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Night of Stone:
Death and Memory in Twentieth-Century Russia
Reviewed by Steven Martinovich
In his landmark work, Death by Government, historian R.J. Rummell calculated that 61 911 000 Russians had died between 1917 and 1987 as a result of democide, his term for deaths caused by government totalitarianism. That number, improbably precise and possibly too high, fails to convey the level of suffering that Russians have suffered for over a century. Since the fall of Communism and the dissolution of the Soviet Union, many have wondered how tens of millions of people could simply disappear and how Russians today were coping with what must be tremendous grief over the past. Catherine Merridale's Night of Stone: Death and Memory in Twentieth-Century Russia doesn't completely answer the question but it does offer tremendous insight into a part of the Russian soul usually closed off to the west.
In a nation where political murders are still referred to as "repression," Merridale decided to measure the impact of Bolshevik power by investigating how Russians chose to bury and grieve for their dead. Although some would consider that to be an odd approach to take, Night of Stone makes it clear that death is an ever-present character in Russian history, as vivid and real as Vladimir Lenin or Joseph Stalin. Mourning for Alexander III, the last czar to die in office in 1894, lasted three months. Movements in Russia and later the Soviet Union relied on martyrs to advance their causes and the ultimate symbol of the power of death - the mummified corpse of Lenin - continues to be a potent symbol in the ostensibly democratic Russia.
In a strangely, yet entirely appropriate, dispassionate tone Merridale chronicles the importance of death and mourning for Russians, beginning in the final days of czar Nicholas II when funeral rites were the sole province of the Orthodox Church. Along with death, soil is another reoccurring character in Russian history and the religious believed that the dead needed to be returned to the earth. Elaborate rituals were the expected norm and the living regularly visited the gravesites of kin with offerings of food, drink and conversation. Young women were encouraged to practice lamenting - an uncomfortably powerful practice only performed by elderly Russian women today - and given the mortality rate of the peasants it was something they were forced to do often.
The onslaught of Communism not only brought a war against the monarchy but also the traditional funeral. Before their assumption of power, Marxist leaders realized that funerals were a useful way to rally their followers given that meetings and mass gatherings were strictly controlled and monitored. Funerals allowed them to emphasize the bonds that tied Communists together and their collective suffering. After the civil war of 1917 and the resulting victory by the Marxists, suffering is all that millions would know for the next several decades.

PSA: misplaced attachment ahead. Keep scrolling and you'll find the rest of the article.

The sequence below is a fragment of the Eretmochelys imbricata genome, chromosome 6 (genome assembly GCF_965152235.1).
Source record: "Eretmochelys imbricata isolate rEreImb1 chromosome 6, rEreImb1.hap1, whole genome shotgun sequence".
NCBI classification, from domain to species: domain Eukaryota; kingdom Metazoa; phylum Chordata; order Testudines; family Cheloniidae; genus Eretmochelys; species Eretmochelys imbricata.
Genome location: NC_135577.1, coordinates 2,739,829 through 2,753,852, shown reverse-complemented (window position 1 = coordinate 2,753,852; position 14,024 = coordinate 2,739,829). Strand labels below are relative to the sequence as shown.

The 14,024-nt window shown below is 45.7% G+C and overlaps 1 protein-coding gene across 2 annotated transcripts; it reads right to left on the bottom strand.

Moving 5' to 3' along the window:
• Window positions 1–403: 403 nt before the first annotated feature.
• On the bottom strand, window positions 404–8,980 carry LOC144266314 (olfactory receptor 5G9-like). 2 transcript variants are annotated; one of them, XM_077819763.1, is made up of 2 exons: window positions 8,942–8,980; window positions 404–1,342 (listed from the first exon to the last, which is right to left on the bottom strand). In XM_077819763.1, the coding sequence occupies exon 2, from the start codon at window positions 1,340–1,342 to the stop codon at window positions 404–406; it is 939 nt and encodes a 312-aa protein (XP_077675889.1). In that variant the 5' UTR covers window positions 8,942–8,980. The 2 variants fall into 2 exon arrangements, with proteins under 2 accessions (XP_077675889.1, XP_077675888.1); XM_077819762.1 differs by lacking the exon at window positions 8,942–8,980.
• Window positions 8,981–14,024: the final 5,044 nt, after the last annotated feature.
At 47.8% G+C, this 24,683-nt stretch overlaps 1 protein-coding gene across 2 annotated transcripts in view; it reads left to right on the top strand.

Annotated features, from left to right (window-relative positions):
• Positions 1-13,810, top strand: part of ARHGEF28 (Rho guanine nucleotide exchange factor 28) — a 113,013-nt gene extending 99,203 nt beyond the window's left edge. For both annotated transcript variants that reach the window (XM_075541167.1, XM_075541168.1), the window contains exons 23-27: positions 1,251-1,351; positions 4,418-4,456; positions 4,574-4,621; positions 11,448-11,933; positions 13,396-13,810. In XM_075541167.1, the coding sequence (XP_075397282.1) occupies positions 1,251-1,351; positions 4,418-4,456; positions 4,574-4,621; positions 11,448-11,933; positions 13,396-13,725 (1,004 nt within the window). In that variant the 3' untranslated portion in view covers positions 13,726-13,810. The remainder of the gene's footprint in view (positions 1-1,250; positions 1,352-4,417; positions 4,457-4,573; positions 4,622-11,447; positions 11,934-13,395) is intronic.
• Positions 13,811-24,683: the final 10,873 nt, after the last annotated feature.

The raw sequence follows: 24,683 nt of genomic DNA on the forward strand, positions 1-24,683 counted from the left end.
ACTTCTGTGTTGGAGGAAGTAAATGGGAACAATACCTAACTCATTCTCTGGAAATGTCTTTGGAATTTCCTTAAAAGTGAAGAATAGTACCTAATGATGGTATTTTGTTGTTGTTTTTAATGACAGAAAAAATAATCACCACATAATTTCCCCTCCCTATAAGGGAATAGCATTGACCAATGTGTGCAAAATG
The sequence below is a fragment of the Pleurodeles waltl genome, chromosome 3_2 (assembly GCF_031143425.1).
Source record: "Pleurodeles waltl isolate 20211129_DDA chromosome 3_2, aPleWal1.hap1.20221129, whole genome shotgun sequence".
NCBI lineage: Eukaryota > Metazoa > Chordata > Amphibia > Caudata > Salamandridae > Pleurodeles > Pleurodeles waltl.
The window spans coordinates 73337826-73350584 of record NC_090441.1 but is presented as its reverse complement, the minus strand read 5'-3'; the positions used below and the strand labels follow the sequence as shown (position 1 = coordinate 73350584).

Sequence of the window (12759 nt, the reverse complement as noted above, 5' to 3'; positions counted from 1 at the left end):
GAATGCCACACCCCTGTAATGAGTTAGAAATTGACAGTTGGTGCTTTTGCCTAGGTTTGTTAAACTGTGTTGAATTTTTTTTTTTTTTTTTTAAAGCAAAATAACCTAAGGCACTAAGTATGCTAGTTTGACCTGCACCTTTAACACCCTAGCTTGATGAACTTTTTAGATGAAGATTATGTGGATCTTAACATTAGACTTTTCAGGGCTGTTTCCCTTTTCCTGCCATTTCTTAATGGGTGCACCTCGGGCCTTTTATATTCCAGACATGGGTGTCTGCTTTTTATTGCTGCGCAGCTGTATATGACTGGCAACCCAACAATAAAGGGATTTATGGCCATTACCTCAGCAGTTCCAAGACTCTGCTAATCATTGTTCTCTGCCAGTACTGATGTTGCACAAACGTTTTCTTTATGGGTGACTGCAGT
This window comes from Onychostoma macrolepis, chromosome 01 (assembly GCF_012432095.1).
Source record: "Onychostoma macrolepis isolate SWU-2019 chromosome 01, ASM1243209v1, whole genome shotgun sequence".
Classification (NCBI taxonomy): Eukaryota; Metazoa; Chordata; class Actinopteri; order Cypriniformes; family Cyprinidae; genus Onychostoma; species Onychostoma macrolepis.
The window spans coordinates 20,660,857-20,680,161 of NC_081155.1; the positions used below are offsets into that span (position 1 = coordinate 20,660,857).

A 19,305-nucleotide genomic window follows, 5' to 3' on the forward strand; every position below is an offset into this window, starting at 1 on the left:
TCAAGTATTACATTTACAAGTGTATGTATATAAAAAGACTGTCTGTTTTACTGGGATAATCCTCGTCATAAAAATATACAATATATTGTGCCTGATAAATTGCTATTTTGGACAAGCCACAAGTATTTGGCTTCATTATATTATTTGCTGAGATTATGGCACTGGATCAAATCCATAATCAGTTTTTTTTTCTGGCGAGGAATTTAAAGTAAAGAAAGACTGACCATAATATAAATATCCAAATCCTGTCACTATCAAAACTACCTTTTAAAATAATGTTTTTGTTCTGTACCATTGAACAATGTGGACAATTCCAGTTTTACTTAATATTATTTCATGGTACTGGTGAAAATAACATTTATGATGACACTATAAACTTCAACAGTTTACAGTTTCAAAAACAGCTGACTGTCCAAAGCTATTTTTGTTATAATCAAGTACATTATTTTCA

Merridale's tone underlines the nearly unreadable horrors related to her by survivors, government records and mass graves that dot the Russian countryside. Repeated famines bore witness to cannibalism and death on a scale that can hardly even be believed. Stalin's 1937 census, which was promoted to the average Russian as a measure of their gains since Communism's assumption of power, was quickly declared top secret after it was revealed how many people had died in famine that struck between 1932-33. The unfortunate census officials who knew the scale of the disaster were killed. Death breeds death.
In some places, the story Merridale tells is such that the reader is forced to almost laugh out loud, with the tale bordering on a bizarre black comedy. Seeking to break the power of the church, the Communists attempted to secularize the funeral. To that end, they created their own elaborate funerary rituals to replace that of the Orthodox Church's. Declaring funerals to be a state industry in 1918 and promoting the alternative of cremation, violently opposed to by the church because it broke the bond of the soil, the Communists planned crematoriums for each city. Thanks to central planning, which didn't work for the production of lipstick much less the special furnaces necessary, the situation quickly deteriorated into chaos with piles of corpses stuffed anywhere they could be before the situation was alleviated with imported western furnaces.
From those early years Merridale takes the reader through what seems to be innumerable famines and their resulting epidemics, the wars, the gulags and work camps, the mass graves - one of which may contain 100 000 bodies - and the efforts to hide it all. All the while Russians coped with the massive scale of death with everything ranging from silence to vodka. For a society that values permanence and inviolability, the world must have been a living hell for many.
Night of Stone isn't an easy read but as Merridale points out, the lives of the millions who perished under Communism deserve more than cultural tourism. Behind the stories of famine, epidemic, cannibalism, war, torture and the torrent of resulting grief is the story of human beings, the living and the dead, who's names, faces and dreams were extinguished by an inhumane system. Though the dead may never again speak, writes Merridale at the conclusion of her effort, "these other worlds do not belong to history" and must be remembered. After years of silence, they deserve that much.
Steve Martinovich is a freelance writer in Sudbury, Ontario.
Buy Night of Stone: Death and Memory in Twentieth-Century Russia at Amazon.com for only $23.96 (20% off). Other related books include The Black Book of Communism : Crimes, Terror, Repression, available at Amazon.com for $30 or R.J. Rummell's Death by Government for $29.95.
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